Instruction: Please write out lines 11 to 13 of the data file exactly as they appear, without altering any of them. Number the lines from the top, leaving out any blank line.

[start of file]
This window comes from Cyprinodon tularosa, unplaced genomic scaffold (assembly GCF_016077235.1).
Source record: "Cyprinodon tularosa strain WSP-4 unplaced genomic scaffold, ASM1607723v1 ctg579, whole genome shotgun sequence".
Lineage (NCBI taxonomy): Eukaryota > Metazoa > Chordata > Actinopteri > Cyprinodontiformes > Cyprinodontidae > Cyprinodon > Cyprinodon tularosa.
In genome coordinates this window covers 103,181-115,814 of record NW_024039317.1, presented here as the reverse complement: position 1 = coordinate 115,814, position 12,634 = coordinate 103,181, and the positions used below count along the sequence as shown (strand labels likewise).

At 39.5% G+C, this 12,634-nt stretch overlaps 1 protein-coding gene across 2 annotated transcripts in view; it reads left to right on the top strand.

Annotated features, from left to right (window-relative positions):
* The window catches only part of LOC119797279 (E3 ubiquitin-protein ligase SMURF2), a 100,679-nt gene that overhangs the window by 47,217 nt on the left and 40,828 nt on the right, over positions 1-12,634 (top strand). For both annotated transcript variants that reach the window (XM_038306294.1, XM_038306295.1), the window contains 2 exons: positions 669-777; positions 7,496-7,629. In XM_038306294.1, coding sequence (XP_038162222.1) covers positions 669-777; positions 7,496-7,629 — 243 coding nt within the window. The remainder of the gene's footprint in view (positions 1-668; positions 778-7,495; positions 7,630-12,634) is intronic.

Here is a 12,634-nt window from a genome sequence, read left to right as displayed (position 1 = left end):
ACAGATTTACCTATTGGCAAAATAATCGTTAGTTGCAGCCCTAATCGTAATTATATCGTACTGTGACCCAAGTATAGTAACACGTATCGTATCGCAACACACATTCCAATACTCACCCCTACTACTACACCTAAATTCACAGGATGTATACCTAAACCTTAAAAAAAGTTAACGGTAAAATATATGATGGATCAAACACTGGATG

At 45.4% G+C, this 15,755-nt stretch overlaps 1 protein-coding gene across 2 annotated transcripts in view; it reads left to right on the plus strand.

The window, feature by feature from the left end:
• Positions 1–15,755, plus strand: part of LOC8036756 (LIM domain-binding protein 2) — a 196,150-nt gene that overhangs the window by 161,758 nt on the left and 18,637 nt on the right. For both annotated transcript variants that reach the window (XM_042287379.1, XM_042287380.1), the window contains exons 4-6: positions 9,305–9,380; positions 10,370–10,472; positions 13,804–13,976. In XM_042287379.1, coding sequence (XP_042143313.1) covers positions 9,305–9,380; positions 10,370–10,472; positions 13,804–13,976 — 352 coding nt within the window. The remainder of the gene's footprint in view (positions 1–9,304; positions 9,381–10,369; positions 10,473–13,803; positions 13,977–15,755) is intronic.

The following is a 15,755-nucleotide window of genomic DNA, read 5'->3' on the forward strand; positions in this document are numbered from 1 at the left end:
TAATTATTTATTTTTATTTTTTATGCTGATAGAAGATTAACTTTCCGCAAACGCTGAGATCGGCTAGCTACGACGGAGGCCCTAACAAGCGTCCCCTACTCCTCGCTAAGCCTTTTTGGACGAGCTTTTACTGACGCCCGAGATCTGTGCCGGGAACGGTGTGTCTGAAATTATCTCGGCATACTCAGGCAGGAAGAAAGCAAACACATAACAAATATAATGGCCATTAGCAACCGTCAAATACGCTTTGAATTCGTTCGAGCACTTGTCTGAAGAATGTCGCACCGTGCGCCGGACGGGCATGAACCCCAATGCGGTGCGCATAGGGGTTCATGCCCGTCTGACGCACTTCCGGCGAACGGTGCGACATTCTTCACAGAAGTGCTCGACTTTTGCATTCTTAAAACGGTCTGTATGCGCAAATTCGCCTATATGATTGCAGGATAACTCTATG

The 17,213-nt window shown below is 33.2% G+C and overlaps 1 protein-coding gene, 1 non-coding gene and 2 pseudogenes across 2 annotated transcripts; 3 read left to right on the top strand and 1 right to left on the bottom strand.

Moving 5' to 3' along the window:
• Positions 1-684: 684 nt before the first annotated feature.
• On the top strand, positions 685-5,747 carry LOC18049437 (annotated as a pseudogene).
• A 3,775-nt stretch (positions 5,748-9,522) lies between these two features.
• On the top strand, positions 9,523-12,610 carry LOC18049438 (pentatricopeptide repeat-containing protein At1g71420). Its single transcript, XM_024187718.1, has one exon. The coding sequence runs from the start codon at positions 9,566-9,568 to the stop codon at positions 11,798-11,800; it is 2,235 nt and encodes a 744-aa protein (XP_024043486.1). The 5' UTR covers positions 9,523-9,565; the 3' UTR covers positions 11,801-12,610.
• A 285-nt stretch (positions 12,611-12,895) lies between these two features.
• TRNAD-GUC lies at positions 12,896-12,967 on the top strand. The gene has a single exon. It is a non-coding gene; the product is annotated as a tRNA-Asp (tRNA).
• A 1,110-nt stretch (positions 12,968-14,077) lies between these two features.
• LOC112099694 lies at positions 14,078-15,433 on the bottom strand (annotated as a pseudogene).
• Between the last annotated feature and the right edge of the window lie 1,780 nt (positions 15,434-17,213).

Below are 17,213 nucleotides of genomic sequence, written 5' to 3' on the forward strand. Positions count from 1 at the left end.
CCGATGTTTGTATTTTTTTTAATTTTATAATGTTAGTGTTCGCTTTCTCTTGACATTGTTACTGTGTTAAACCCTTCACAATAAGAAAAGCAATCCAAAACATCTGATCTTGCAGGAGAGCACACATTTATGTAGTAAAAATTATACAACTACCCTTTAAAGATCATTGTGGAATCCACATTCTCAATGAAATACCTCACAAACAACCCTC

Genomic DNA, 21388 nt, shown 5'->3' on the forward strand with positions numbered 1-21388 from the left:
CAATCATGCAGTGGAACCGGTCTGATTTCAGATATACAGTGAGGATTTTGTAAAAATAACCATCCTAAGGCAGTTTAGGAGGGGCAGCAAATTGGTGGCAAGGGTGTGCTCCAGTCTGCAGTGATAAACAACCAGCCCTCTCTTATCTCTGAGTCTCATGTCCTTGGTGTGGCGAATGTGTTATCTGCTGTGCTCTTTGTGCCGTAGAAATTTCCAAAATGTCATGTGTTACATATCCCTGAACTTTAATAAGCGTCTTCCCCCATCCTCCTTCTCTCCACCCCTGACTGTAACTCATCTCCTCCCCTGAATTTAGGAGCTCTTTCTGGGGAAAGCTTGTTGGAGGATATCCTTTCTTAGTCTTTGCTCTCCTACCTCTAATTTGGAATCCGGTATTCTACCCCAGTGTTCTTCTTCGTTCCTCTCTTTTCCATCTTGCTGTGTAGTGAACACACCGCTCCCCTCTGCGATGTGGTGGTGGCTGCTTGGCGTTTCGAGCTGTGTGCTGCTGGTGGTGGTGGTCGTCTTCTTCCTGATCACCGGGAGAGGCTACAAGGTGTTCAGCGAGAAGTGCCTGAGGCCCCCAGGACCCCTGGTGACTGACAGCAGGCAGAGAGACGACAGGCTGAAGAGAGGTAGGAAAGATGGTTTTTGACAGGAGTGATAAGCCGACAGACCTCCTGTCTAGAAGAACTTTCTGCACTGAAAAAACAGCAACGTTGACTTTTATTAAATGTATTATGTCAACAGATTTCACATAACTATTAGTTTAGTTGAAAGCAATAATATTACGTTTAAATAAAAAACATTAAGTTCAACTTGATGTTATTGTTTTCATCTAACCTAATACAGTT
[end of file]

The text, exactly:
The window, feature by feature from the left end:
• Positions 1–15,755, plus strand: part of LOC8036756 (LIM domain-binding protein 2) — a 196,150-nt gene that overhangs the window by 161,758 nt on the left and 18,637 nt on the right. For both annotated transcript variants that reach the window (XM_042287379.1, XM_042287380.1), the window contains exons 4-6: positions 9,305–9,380; positions 10,370–10,472; positions 13,804–13,976. In XM_042287379.1, coding sequence (XP_042143313.1) covers positions 9,305–9,380; positions 10,370–10,472; positions 13,804–13,976 — 352 coding nt within the window. The remainder of the gene's footprint in view (positions 1–9,304; positions 9,381–10,369; positions 10,473–13,803; positions 13,977–15,755) is intronic.

The following is a 15,755-nucleotide window of genomic DNA, read 5'->3' on the forward strand; positions in this document are numbered from 1 at the left end: